Apple iPhone vs. Android Multitasking: A Comparison
This is the kind of thing you bookmark: an excellent analysis (at least it seems so to me) by David Quintana, who compares how multitasking is implemented in Android and iPhone 4.0.
I have to confess I don't know who Quintana is: the link to his "mobile multitasking" post was provided by John Gruber on his DaringFireball blog. And it turns out to be pretty popular name when I googled it, so I've not yet tracked down his bona fides. (If anyone knows more about Quintana, please let me know via email or in comments.)
Having said that, his analysis is intriguing: partly because it's clearly, straightforwardly, simply written, there's a sense of a mind really interested in exploring how these two platforms actually implement multitasking, understanding how each works, and what the differences are and what those differences mean.
So, you can read the whole thing but he starts with Android: applications that are no longer visible to the user are suspended -- remaining in memory but without event handling or processing.
If this background app needs processing, it requires a "service" -- which Quintana likens to a kind of separate small application that runs without a user interface, doing stuff like completing a file upload on behalf of the suspended app.
iPhone 4.0 handles app suspension in a very similar manner. The difference lies in how iPhone handles background processing. This is much more bound or limited than in Android, according to Quintana. The iPhone OS doesn't have the same idea of "services." So "If an app merely needs to finish what it is doing before it is suspended, it asks for a limited amount of time to continue processing in the background. An example would be a file upload that needs to finish," he writes. As soon as that task is done, the OS suspends the app as usual.
But things get more complicated if the app needs to continue functioning while in background. If so,"it must either perform one of the permitted background tasks [background audio, VoIP, or background location] or be architected to use notifications.
Apple offers two kinds of notifications: Local Notifications or Apple's Push Notification Service. "Local Notifications are for time-specific alerts that would usually require the use of a timer, like an alarm clock or calendar alert. Instead, before the app is suspended, it schedules with the OS the alerts and times to notify the user. The OS then delivers those notifications while the app is suspended."
The Push Notification Service involves a server that generates time-based querying or polling, and then hands them off to Apple's hosted service, which then pushes the update or notice down to the iPhone client. The example he gives is for Twitter: instead of a Twitter app running on the iPhone checking the Twitter, the server application checks Twitter, finds updates, sends them to the Apple service, which then sends them to the iPhone.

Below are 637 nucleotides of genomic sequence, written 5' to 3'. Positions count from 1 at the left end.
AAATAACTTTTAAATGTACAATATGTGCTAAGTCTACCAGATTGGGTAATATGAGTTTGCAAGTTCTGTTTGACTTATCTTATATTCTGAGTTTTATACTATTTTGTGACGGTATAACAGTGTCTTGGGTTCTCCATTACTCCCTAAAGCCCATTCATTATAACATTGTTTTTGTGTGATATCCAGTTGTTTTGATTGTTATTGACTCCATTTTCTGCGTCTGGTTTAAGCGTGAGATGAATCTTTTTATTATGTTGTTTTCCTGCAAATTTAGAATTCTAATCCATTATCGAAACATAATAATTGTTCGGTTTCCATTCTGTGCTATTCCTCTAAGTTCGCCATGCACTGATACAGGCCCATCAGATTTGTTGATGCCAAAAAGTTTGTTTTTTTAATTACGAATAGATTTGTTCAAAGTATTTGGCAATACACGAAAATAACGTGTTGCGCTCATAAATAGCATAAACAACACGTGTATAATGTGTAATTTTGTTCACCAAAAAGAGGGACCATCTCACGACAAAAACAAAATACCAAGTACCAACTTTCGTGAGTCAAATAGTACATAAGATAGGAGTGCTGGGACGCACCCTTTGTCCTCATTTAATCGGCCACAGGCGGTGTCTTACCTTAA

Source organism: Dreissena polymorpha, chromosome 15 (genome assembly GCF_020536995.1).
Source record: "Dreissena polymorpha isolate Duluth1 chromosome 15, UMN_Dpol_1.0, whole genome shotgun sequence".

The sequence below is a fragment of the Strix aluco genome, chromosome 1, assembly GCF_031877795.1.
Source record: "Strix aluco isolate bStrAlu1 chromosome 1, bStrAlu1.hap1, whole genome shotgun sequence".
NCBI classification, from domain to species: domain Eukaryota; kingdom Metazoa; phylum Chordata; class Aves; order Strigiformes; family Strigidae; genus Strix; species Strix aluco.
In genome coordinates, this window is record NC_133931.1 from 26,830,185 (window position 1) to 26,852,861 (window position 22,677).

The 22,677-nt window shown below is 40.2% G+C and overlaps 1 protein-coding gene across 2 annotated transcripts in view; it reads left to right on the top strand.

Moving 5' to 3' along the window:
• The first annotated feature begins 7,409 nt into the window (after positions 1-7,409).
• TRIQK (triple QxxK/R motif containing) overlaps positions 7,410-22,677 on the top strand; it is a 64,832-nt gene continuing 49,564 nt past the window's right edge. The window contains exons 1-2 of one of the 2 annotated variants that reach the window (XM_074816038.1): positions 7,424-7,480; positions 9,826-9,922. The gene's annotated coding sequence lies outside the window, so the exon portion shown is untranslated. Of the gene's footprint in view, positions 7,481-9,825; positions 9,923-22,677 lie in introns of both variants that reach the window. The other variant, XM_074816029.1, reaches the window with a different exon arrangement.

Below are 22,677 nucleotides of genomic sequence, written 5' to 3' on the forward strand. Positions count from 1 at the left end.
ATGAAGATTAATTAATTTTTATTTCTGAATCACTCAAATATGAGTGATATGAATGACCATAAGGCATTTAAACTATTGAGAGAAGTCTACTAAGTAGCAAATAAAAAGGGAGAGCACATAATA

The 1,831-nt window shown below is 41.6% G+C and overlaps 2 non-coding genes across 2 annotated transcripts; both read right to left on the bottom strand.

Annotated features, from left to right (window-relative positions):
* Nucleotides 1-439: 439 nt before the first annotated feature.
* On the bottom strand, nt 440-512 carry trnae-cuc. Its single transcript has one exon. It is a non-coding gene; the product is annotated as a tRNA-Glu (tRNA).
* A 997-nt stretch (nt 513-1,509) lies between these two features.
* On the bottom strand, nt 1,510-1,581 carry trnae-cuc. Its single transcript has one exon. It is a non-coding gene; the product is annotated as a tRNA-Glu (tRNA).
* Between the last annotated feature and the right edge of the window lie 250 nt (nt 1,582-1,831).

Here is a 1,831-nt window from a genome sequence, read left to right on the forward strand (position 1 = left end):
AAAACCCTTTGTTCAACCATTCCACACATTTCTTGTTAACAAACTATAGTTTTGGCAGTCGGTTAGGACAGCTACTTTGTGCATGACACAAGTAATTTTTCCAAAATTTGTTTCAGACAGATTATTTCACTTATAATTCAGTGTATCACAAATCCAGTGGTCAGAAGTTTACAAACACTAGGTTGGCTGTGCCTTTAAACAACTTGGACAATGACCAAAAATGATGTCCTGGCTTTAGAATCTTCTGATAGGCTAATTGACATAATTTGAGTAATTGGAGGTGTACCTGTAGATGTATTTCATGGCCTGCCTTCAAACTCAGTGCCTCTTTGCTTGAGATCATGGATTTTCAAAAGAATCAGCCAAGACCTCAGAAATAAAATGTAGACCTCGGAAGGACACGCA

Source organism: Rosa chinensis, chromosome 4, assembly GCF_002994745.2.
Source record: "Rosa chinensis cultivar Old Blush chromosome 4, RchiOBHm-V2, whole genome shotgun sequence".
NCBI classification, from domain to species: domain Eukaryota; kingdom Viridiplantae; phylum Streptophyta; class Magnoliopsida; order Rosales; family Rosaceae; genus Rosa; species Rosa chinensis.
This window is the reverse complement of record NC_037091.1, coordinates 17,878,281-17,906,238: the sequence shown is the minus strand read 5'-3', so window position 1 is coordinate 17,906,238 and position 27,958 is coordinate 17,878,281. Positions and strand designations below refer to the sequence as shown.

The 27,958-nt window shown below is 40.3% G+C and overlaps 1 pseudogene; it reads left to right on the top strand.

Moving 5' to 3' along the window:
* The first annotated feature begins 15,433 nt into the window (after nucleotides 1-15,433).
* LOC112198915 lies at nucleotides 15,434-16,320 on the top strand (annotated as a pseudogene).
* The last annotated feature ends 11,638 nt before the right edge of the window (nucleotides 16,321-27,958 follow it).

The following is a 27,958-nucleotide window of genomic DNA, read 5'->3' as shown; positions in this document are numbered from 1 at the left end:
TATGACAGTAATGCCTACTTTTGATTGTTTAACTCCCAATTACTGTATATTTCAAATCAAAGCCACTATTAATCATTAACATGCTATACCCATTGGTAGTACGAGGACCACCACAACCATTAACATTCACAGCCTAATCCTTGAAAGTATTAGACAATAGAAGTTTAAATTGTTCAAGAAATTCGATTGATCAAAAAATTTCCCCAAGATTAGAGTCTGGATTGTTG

Then his discussion gets REALLY interesting. Quintana notes that the battery impact of the actual multitasking -- consuming CPU cycles, for example -- is negligible. Instead, one danger lies in applications that continually make use of the available network connections, GPS, or other phone-based, and battery-powered resources.
"If for example, a Facebook client, a Twitter client, an email client, an IM client or two, and a newsreader all ran in the background and polled the network every minute or so for updates, there would be enough network usage to have an effect on the battery (it would be even worse if it happened over wi-fi vs 3G)." That's why, he says, Apple requires the use of the Push Notification Service for this kind of communication.
"Android has no such restrictions and as a result battery life can suffer with poorly implemented apps. As Steve Jobs said [during the iPhone 4.0 announcement], if you need a task manager, you already failed. I think it is safe to assume that Apple thoroughly tested the different methods of allowing background processes before deciding on this restrictive, yet power friendly implementation."
A second danger is due to the limited memory in all smartphones. Quintana has a link to Robert Love, who has written about this: "Both the iPad and iPhone, as mobile devices, have limited memory (256MB in the current incarnations) and no hard drive. No hard drive means no swap file. Limited memory and no swap imply that applications have a small, fixed amount of memory at their disposal. They don’t have the luxury of seemingly-infinite memory, as a modern system with swap has."
Love continues: "Memory consumption is thus a critical system constraint. Like most systems, the iPad and iPhone deal with this by killing applications that use too much memory via a mechanism called the out of memory (OOM) killer. Unlike most systems, applications designed for the iPad and iPhone know how much memory they have at their disposal, and are designed to operate within those constraints. This is classic memory management in embedded programming. No swap, fixed memory, you deal."
Quintana concludes by noting that if Apple introduced Android-like unrestricted multitasking, "all current [iPhone] applications that might take advantage of background processing would require a redesign to use a client/service architecture. Developers would have to maintain a completely different app for pre-iPhone OS 4 devices or iPhone OS 4 devices with no multitasking. In addition, the backend server infrastructure required for PNS would only be used for pre-iPhone OS 4 devices and non-multitasking iPhone OS 4. This would fragment development severely."